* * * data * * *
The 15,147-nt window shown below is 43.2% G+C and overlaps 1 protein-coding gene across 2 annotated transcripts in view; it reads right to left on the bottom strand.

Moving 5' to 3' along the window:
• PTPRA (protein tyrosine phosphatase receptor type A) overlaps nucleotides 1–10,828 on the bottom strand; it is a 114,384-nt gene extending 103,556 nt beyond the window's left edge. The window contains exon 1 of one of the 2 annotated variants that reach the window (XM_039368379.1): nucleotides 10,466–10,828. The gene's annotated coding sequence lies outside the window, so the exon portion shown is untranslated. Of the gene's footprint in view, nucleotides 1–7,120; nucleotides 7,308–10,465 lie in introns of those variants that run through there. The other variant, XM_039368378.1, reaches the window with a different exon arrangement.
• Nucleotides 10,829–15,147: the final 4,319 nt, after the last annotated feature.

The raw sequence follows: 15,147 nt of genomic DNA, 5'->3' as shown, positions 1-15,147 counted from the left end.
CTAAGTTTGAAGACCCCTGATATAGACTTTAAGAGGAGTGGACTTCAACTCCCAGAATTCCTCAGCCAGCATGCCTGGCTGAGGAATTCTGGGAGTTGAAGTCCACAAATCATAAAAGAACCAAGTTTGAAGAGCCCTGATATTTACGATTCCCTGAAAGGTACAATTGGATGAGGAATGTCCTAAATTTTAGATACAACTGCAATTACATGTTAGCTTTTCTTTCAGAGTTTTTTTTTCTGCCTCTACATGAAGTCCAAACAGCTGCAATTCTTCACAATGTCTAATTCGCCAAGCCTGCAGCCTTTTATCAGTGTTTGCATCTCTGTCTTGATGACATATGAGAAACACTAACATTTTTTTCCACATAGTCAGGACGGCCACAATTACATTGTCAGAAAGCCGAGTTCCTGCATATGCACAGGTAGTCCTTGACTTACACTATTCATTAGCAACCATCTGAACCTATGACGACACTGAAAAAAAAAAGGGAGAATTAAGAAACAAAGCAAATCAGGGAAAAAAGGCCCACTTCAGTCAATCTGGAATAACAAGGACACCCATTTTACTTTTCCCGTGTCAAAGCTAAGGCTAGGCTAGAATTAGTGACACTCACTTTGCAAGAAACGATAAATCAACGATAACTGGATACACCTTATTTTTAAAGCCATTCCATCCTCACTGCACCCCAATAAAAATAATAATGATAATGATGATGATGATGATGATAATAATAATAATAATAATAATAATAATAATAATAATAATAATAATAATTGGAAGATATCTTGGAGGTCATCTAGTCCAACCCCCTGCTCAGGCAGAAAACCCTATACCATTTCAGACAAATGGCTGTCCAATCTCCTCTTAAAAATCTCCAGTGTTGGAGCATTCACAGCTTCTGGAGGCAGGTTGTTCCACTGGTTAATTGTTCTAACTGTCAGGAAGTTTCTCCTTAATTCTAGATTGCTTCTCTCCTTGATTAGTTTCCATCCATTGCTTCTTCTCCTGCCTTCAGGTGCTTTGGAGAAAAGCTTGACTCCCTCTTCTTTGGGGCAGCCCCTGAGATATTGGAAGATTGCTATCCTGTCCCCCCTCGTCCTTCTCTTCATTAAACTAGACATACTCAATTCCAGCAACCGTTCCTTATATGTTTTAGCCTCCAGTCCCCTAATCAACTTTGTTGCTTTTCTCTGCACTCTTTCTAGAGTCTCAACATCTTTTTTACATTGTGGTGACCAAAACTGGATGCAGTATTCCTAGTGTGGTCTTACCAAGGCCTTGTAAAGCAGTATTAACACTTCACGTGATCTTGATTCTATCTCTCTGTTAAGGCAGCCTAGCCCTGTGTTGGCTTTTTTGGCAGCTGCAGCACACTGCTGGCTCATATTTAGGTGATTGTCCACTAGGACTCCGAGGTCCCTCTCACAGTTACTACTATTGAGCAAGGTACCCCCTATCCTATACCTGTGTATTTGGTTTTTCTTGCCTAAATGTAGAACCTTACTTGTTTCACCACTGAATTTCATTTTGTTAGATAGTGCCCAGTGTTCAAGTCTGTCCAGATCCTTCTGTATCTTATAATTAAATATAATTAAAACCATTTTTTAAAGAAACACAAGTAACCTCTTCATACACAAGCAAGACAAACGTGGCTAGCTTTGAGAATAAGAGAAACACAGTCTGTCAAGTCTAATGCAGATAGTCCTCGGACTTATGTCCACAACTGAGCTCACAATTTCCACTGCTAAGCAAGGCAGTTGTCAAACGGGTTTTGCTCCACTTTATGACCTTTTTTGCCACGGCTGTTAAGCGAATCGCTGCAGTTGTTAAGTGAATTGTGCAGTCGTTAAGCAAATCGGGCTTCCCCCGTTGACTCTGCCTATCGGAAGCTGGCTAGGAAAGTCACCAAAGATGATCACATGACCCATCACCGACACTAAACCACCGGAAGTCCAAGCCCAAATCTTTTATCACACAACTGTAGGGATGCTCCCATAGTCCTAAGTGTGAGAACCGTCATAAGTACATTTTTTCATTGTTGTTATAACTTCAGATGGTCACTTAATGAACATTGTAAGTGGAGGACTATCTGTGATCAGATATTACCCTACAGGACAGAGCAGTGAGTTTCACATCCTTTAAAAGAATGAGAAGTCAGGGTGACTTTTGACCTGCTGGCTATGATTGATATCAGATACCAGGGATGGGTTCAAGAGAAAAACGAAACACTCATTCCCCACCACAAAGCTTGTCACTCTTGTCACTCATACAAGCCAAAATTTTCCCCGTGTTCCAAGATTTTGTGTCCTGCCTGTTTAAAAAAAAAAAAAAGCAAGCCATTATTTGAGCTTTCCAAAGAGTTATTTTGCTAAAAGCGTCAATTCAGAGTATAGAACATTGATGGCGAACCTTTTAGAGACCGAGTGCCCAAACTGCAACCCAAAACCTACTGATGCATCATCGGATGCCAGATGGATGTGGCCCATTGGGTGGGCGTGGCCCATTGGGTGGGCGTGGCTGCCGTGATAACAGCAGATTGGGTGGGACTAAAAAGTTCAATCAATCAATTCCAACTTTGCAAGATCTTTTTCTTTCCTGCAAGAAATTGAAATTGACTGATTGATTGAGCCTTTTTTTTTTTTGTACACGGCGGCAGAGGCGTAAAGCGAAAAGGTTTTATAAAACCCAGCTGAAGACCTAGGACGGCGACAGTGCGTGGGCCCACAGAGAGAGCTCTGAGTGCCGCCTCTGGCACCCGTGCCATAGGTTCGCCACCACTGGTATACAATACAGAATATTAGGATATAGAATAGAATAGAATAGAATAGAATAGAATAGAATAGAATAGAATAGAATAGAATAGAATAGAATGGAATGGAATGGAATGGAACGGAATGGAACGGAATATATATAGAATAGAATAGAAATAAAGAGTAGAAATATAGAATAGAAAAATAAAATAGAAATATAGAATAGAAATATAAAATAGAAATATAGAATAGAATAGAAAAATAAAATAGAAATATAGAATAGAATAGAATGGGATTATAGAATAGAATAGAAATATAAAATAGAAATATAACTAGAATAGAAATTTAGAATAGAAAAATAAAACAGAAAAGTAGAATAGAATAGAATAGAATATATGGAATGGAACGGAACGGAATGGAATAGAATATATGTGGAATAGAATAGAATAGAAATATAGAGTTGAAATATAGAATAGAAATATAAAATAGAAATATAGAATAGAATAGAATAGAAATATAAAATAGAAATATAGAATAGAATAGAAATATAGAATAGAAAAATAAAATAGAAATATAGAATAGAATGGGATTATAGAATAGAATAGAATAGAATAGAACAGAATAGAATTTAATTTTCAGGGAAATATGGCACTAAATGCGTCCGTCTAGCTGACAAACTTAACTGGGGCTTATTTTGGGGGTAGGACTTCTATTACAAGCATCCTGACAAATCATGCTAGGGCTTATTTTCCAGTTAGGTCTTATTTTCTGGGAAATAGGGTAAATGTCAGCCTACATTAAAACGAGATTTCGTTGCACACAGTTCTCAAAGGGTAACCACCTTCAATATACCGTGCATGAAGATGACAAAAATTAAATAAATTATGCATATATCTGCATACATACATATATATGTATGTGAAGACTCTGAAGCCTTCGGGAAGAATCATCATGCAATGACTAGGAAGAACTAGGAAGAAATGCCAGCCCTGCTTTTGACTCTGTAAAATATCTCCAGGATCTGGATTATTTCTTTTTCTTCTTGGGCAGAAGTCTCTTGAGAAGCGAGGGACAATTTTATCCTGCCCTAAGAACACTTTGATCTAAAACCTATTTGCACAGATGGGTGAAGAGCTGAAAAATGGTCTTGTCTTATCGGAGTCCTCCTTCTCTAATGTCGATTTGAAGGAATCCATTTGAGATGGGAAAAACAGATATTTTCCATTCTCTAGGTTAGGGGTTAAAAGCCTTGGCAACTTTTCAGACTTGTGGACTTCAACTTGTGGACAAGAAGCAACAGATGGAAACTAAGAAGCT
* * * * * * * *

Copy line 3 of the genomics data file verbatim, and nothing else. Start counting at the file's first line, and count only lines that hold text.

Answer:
• PTPRA (protein tyrosine phosphatase receptor type A) overlaps nucleotides 1–10,828 on the bottom strand; it is a 114,384-nt gene extending 103,556 nt beyond the window's left edge. The window contains exon 1 of one of the 2 annotated variants that reach the window (XM_039368379.1): nucleotides 10,466–10,828. The gene's annotated coding sequence lies outside the window, so the exon portion shown is untranslated. Of the gene's footprint in view, nucleotides 1–7,120; nucleotides 7,308–10,465 lie in introns of those variants that run through there. The other variant, XM_039368378.1, reaches the window with a different exon arrangement.